News & Politics

Pete Buttigieg and Beto O'Rourke Waffle on Vaccinations

Pete Buttigieg and Beto O'Rourke Waffle on Vaccinations
(AP Photo/Michael Conroy)

While President Donald Trump is urging parents to get their children vaccinated, Democrat Presidential hopefuls Pete Buttigieg and Beto O’Rourke are waffling on the issue. Demonstrating that he would be okay with putting the health of U.S. citizens at risk, the mayor of South Bend said that exemptions should be granted if there’s “no public health crisis.” For his part, Beto either demonstrated honesty or sought to placate crunchy, progressive hippies by claiming ignorance about the subject of vaccines.

On Tuesday, BuzzFeed shared the responses they received back from the questions they sent to the long list of Democrats hoping to become the next president. BuzzFeed’s article opens with the correct information that this country is suffering its worst measles outbreak in almost two decades. The article ponders:

Across the country, local leaders have struggled to gain the upper hand against new measles infections — now the worst in decades — and which experts believe will become a new normal. Lawmakers in several states are considering who should be exempt from vaccine mandates: Should religious or personal belief exemptions be allowed in addition to medical ones? Should debunked fears that vaccines cause autism result in medical exemptions?

Now, contrast the seriousness of the issue with the responses from Buttigieg and Beto.

“The law of the land for more than a century has been that states may enforce mandatory vaccination for public safety to prevent the spread of a dangerous disease. Pete does support some exceptions, except during a public health emergency to prevent an outbreak,” a spokesperson for the South Bend, Indiana, mayor told BuzzFeed News.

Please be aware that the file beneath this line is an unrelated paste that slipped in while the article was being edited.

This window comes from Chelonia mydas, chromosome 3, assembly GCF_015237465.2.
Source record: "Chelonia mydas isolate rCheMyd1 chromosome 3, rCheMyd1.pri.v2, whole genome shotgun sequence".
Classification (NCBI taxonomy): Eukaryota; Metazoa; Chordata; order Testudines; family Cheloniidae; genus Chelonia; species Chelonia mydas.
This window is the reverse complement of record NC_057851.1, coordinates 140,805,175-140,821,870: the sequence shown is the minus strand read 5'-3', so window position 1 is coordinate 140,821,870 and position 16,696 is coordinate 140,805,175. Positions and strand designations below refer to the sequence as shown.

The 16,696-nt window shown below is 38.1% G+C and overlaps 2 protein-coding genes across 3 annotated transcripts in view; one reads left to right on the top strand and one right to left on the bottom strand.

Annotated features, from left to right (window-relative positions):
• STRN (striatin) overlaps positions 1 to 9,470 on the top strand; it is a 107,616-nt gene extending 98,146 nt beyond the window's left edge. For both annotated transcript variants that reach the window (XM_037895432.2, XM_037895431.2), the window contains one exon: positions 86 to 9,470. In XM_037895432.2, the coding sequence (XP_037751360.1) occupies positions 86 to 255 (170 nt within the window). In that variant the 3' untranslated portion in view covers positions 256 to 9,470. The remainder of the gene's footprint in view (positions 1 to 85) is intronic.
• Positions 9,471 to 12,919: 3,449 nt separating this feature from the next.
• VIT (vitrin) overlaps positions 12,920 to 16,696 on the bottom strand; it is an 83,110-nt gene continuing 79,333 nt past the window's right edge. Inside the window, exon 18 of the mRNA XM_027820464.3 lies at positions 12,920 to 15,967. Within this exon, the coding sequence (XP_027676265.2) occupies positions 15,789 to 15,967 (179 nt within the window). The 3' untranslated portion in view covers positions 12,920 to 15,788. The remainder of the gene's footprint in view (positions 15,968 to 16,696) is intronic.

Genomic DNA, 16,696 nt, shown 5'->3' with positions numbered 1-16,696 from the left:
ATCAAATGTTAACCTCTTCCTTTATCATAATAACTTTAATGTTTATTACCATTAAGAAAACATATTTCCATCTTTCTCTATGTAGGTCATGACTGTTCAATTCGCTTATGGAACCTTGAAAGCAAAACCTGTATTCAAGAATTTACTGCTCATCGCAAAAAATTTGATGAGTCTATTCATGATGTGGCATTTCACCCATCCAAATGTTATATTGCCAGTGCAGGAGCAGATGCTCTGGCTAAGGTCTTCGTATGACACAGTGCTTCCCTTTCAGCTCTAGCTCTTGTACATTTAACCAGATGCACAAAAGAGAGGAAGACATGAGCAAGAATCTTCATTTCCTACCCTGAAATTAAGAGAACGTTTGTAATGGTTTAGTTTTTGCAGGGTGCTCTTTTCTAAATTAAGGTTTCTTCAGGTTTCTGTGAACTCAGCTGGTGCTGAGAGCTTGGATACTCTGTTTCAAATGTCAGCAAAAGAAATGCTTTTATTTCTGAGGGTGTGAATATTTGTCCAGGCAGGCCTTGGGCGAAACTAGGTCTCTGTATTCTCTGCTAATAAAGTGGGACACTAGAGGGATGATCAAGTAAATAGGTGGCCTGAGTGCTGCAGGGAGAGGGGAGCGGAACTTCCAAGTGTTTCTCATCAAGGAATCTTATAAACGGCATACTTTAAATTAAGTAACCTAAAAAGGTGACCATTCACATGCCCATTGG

To his credit, Buttigieg’s campaign did reach out to BuzzFeed to assert that the South Bend mayor believes vaccines to be safe and effective in preventing diseases. Considering he’s for exceptions when there’s not a public health crisis, one can’t help but wonder how Buttigieg believes health crises develop.

Like Buttigieg, Beto’s campaign reached out to BuzzFeed after the fact to establish that Beto and his wife have vaccinated their own children and believe vaccines to be safe. However, as someone who wants to be the leader of the free world, his response indicates that he has some homework to do:

“I know just about as much as any parent. All three of my kids are vaccinated,” O’Rourke said in a video posted by the group. “I know that this is an issue that some people have a difference of opinion on. I’m not as informed as I should be to give you a thoughtful answer.”

It’s no wonder that the two Democrat wunderkinds are showing the inability to lead on this very simple issue. Buttigieg’s demonstration that he doesn’t understand how a public health crisis could happen is par for the course for the mayor of a city that is failing by almost every conceivable measurable. Beto, well, let’s just say that Beto is simply being Beto (I predict that one day the phrase “Don’t be a Beto” will make its way into our cultural lexicon). What’s really scary is that many people in this country take these two seriously.